Gladstone is everywhere in this building. Paintings, writings, sculptures, even a photograph or two. There's a statue of him in the library itself in which I swear he's doing the Saturday Night Fever dance. (Secretly, I give him a little Staying-Alive salute when I'm alone in the library late at night.)
Probably eventually he'll fade into the background for me, but at the moment that ubiquitousness is making me think about him a lot. Who he was, what it means to be working in an institution named after him, founded by him.
I started out by apologising to a bust of Gladstone for being a Jew like his arch-rival Disraeli. But that's probably unfair of me toward him. Gladstone was a liberal, an abolitionist, a thinker. If he were alive now he wouldn't possibly be an anti-semite.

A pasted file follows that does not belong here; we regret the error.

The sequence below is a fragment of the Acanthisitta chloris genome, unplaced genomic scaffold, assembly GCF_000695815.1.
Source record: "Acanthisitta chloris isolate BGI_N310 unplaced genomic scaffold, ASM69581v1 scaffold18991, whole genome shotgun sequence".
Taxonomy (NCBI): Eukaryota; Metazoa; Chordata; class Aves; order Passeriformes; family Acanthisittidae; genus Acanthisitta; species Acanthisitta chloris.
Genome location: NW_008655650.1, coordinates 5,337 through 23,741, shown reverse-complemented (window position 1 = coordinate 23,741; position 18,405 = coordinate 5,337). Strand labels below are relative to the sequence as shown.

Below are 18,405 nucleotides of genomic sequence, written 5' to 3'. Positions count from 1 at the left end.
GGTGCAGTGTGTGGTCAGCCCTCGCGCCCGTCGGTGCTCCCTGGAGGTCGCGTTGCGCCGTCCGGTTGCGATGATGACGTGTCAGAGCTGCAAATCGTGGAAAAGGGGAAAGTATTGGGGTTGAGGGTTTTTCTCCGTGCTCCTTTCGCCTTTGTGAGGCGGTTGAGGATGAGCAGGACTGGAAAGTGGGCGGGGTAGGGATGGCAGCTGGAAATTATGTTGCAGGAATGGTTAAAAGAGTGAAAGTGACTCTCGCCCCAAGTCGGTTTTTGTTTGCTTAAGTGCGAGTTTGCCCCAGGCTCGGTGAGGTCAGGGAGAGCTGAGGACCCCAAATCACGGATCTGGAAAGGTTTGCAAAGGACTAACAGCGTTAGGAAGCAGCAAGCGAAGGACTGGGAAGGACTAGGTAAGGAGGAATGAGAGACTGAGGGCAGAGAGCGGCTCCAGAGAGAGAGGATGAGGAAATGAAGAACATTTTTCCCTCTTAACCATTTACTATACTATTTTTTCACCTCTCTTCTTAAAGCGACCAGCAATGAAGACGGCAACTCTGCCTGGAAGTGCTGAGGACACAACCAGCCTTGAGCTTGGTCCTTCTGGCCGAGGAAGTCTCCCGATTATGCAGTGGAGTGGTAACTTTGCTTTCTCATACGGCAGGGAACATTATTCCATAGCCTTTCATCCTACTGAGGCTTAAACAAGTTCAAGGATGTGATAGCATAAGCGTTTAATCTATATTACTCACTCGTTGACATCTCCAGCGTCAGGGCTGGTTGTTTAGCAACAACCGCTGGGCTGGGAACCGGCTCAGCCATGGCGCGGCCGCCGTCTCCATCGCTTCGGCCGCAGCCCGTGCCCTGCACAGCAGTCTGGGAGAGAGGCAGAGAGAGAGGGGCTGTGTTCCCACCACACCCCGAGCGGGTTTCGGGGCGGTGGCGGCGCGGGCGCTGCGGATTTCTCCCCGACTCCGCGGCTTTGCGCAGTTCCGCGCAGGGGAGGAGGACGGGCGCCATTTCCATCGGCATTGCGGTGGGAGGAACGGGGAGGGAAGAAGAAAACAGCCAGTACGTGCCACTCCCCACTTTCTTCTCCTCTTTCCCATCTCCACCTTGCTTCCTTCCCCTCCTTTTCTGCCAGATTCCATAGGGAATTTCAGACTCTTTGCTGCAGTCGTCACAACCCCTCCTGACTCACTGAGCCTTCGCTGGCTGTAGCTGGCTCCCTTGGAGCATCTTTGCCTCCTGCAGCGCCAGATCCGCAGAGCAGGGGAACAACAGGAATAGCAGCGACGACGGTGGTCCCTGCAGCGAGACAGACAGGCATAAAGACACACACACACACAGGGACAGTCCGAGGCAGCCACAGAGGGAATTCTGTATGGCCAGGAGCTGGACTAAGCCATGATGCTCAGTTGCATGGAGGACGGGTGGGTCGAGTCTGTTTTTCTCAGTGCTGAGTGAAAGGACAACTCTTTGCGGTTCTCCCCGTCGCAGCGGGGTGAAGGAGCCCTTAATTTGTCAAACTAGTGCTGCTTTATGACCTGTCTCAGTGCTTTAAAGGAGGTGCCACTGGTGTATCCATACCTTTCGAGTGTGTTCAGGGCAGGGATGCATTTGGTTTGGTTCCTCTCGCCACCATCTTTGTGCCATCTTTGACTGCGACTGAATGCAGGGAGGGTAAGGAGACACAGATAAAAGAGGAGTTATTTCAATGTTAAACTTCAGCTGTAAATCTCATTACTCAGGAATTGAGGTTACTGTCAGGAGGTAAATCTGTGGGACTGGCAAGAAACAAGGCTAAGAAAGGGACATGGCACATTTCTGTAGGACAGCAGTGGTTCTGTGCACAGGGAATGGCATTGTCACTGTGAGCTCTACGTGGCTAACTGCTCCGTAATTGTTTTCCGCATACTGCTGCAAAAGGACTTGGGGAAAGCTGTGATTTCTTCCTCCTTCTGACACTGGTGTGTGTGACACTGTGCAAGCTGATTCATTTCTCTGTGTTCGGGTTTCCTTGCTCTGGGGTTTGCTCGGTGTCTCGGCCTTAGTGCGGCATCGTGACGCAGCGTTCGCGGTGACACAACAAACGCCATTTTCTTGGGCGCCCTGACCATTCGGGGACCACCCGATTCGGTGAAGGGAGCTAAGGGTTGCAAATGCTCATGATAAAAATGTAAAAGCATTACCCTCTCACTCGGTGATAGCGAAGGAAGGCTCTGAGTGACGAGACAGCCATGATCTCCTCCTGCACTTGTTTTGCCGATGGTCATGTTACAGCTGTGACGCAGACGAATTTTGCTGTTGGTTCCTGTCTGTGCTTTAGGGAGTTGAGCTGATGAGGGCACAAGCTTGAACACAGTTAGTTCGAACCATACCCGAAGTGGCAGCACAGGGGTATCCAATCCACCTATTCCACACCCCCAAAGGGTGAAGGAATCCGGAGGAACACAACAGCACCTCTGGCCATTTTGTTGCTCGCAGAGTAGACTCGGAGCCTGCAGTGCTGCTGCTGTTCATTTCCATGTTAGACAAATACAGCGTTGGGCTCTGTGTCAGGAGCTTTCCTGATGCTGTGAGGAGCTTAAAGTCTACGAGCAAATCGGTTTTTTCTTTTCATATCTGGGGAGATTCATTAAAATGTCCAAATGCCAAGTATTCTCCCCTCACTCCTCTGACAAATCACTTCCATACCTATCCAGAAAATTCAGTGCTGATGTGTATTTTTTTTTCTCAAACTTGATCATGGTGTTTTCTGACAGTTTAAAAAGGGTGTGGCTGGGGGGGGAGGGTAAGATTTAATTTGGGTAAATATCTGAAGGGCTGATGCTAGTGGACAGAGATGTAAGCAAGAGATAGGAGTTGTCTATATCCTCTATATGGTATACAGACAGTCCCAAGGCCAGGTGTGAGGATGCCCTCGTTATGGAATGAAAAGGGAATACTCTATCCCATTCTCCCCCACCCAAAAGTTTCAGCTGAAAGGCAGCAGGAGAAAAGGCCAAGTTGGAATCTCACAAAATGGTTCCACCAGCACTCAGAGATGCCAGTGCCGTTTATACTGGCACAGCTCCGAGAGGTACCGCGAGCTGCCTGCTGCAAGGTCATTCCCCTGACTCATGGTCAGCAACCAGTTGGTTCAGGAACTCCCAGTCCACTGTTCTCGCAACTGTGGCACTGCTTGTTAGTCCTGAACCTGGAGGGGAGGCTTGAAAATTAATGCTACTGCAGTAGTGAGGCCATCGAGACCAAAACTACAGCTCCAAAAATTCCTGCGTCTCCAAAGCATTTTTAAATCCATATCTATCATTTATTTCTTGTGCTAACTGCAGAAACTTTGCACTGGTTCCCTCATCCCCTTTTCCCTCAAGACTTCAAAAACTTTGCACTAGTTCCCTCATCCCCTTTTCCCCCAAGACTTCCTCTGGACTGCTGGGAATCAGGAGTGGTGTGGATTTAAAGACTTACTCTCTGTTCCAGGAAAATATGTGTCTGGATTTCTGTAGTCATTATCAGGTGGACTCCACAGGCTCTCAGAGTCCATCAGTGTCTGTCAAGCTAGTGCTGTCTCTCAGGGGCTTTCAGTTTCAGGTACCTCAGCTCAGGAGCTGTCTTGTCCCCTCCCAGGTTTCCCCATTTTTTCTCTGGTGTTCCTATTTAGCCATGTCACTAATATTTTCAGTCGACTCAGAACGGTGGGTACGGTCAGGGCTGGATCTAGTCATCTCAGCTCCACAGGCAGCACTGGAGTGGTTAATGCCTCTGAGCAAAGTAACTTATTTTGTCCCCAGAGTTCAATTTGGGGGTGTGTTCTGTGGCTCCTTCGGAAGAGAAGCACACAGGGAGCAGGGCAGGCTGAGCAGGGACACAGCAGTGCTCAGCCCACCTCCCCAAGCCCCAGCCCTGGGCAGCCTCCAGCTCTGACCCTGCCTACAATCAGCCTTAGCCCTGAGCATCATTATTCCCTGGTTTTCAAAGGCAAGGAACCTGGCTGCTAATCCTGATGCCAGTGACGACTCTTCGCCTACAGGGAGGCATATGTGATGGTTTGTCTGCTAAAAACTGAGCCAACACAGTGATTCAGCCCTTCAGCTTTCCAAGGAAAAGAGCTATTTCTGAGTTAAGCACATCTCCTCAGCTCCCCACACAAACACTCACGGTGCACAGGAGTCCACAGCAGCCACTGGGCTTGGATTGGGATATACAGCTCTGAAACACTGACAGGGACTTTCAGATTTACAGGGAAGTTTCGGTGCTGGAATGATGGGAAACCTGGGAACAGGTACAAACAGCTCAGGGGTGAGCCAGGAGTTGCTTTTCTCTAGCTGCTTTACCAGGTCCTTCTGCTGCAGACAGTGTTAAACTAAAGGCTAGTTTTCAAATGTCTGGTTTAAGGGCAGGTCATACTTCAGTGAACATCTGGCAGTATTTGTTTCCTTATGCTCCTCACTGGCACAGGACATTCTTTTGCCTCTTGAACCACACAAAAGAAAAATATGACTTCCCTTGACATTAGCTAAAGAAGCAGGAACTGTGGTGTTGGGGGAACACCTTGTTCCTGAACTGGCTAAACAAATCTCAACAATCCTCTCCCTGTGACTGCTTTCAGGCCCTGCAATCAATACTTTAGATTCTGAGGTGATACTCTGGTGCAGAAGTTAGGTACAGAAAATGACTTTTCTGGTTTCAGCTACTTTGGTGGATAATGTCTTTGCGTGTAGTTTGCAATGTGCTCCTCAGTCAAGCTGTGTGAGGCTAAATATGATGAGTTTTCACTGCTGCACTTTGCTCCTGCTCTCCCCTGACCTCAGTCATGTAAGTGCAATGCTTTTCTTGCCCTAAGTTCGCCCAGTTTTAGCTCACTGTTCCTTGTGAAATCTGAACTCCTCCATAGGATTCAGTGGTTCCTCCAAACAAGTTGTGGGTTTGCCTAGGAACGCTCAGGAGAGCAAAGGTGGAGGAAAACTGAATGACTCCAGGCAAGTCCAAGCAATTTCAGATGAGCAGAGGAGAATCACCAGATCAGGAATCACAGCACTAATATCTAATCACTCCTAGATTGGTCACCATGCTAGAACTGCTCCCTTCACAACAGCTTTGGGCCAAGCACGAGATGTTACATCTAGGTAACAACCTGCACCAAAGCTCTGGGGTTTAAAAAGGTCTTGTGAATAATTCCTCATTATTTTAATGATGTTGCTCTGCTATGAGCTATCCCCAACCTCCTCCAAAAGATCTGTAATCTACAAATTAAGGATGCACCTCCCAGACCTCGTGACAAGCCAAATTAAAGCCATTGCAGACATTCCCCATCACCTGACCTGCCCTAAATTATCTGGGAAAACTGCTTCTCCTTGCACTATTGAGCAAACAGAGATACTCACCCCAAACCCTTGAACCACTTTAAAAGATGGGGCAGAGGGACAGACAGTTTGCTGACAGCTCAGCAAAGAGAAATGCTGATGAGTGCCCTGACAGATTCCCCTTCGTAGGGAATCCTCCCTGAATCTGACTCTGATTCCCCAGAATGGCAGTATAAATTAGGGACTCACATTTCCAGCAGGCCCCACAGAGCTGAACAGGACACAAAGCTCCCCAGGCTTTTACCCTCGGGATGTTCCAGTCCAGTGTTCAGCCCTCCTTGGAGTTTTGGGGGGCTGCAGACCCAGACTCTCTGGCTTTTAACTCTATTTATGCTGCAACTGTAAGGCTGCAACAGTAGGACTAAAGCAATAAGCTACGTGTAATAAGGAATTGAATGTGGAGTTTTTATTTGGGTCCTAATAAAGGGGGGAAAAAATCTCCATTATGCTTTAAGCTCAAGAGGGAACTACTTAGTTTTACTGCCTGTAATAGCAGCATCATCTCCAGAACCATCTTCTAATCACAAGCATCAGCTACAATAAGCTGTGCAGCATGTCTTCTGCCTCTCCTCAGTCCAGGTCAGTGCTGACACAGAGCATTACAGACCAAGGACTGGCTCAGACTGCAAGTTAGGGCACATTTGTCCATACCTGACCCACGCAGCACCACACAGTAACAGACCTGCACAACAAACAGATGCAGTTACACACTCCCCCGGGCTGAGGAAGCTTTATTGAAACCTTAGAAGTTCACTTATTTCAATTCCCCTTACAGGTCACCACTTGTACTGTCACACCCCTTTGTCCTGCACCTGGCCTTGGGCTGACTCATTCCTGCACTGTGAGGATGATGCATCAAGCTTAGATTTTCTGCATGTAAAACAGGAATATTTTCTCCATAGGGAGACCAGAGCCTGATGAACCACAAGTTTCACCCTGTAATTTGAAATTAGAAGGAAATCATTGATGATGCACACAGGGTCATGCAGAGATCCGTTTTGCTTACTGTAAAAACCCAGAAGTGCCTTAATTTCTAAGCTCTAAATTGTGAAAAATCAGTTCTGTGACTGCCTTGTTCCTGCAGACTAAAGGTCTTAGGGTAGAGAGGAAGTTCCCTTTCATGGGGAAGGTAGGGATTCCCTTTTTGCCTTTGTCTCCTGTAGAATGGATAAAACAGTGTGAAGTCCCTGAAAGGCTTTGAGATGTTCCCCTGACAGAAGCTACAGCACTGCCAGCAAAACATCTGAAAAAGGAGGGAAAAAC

So who was he? He wasn't showy, like Disraeli, or particularly charming, or well-dressed. He was clever, though, and wanted to do good, and was very often right. I think I get a bit of a sense of him from this building, actually. There's a sensible, measured-ness to the place and the people in it. The sense that good thinking takes time and space.
Am I more of a Disraeli person or a Gladstone one? Maybe both. When I'm in London I'm Disraeli, effervescent, social-butterflying and trying to be charming. But here, I'm Gladstone. Working. Thinking. Taking time to breathe.